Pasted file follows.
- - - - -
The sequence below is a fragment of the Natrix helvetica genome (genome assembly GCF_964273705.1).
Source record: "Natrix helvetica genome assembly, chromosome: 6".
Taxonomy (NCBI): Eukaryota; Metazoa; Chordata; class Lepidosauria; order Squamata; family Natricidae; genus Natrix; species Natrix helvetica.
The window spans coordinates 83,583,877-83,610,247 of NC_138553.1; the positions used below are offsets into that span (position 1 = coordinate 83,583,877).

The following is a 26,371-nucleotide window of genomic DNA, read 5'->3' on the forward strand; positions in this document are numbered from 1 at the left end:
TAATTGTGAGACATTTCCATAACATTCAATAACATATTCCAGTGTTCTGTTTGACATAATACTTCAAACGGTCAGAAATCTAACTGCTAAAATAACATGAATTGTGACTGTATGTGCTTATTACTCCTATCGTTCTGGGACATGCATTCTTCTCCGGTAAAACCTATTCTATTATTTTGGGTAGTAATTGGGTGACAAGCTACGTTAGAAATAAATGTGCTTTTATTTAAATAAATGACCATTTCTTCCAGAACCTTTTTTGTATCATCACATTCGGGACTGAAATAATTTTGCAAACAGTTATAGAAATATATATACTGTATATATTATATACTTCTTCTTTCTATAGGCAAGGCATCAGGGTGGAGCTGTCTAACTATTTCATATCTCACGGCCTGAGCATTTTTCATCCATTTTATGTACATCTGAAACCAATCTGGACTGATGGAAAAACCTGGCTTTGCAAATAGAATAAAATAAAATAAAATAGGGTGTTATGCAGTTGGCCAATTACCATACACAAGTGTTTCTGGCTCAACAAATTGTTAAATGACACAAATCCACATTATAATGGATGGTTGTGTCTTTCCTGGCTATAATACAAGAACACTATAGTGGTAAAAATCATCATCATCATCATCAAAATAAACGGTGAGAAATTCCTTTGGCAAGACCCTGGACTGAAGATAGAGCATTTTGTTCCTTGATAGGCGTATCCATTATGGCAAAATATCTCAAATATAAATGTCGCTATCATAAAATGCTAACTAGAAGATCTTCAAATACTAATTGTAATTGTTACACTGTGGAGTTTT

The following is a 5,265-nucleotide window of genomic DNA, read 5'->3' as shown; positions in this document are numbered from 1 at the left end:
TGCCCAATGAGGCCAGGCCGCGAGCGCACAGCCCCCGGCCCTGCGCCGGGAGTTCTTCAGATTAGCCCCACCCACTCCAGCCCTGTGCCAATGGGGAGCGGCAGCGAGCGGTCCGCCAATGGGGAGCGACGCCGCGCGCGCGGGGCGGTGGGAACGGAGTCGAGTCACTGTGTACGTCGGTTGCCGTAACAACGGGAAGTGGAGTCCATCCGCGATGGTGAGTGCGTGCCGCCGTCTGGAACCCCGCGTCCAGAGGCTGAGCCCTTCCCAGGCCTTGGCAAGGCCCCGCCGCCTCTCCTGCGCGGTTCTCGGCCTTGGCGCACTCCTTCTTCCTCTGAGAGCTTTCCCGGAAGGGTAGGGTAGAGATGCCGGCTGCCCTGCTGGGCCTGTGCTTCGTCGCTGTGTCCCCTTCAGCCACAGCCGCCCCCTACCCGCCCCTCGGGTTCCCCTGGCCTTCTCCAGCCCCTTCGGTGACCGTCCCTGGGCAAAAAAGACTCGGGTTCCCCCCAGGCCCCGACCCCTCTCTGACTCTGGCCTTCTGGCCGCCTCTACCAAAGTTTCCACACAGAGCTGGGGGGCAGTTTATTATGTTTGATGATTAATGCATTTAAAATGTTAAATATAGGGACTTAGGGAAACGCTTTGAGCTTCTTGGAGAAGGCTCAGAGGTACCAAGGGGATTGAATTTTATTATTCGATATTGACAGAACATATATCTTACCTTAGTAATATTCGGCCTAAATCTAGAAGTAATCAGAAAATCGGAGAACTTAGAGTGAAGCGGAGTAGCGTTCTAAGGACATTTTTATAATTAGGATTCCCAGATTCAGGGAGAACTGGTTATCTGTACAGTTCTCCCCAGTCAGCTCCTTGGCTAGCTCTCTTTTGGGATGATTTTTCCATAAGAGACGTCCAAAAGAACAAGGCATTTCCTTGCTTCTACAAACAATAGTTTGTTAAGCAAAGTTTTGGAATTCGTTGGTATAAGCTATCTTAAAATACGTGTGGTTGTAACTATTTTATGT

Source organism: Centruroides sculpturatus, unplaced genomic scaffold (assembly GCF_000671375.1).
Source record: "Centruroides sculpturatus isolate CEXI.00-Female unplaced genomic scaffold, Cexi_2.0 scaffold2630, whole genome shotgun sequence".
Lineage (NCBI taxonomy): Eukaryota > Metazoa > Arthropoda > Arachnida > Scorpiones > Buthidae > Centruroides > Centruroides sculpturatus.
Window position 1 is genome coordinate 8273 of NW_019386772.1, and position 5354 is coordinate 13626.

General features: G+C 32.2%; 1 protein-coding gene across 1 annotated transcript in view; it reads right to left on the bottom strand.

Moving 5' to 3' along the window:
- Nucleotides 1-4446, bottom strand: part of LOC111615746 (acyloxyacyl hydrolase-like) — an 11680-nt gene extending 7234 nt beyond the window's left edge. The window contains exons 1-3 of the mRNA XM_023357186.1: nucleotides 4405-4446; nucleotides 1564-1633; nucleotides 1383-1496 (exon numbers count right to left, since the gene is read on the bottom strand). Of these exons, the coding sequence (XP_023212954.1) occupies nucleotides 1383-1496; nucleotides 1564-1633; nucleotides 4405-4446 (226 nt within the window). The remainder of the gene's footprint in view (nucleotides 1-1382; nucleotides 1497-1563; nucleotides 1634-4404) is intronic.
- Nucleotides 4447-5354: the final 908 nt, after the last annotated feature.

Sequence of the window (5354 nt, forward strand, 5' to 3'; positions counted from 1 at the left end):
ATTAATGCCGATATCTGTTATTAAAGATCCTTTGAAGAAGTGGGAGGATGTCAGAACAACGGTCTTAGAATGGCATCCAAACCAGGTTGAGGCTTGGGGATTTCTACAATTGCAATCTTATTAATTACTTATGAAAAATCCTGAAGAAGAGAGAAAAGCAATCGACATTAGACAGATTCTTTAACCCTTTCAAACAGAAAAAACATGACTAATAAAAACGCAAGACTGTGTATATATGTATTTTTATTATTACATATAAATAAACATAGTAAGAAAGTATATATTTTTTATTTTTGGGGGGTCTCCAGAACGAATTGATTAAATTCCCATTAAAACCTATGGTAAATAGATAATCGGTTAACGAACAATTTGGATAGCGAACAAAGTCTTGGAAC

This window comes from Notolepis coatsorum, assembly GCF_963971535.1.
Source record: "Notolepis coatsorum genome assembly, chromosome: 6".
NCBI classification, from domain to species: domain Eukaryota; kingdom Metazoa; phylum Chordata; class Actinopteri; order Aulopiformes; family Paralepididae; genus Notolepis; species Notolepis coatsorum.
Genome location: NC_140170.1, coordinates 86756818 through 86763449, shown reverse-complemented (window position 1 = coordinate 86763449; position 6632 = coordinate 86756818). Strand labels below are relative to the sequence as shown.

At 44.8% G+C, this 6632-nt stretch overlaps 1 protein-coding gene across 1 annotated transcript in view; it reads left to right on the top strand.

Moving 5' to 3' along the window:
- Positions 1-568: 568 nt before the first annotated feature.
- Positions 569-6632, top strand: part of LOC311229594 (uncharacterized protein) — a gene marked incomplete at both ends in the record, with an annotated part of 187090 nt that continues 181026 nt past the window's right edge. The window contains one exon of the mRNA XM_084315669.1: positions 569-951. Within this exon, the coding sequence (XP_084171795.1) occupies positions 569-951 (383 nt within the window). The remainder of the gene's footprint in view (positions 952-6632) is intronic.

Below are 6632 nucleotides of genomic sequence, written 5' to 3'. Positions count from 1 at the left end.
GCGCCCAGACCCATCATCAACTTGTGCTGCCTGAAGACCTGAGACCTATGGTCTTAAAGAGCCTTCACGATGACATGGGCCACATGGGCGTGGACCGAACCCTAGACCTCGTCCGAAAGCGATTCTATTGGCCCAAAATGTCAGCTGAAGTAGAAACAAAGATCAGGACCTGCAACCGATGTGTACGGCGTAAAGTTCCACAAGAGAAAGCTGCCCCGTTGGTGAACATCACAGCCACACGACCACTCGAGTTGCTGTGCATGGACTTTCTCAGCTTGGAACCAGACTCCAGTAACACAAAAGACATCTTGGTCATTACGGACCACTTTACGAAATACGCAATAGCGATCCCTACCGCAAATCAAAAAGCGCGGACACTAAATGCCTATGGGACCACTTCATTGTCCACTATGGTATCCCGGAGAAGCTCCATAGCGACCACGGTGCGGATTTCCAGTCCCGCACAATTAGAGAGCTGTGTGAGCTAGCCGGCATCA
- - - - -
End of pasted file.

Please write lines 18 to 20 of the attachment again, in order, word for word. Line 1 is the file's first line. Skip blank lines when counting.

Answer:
ATTAATGCCGATATCTGTTATTAAAGATCCTTTGAAGAAGTGGGAGGATGTCAGAACAACGGTCTTAGAATGGCATCCAAACCAGGTTGAGGCTTGGGGATTTCTACAATTGCAATCTTATTAATTACTTATGAAAAATCCTGAAGAAGAGAGAAAAGCAATCGACATTAGACAGATTCTTTAACCCTTTCAAACAGAAAAAACATGACTAATAAAAACGCAAGACTGTGTATATATGTATTTTTATTATTACATATAAATAAACATAGTAAGAAAGTATATATTTTTTATTTTTGGGGGGTCTCCAGAACGAATTGATTAAATTCCCATTAAAACCTATGGTAAATAGATAATCGGTTAACGAACAATTTGGATAGCGAACAAAGTCTTGGAAC

This window comes from Notolepis coatsorum, assembly GCF_963971535.1.
Source record: "Notolepis coatsorum genome assembly, chromosome: 6".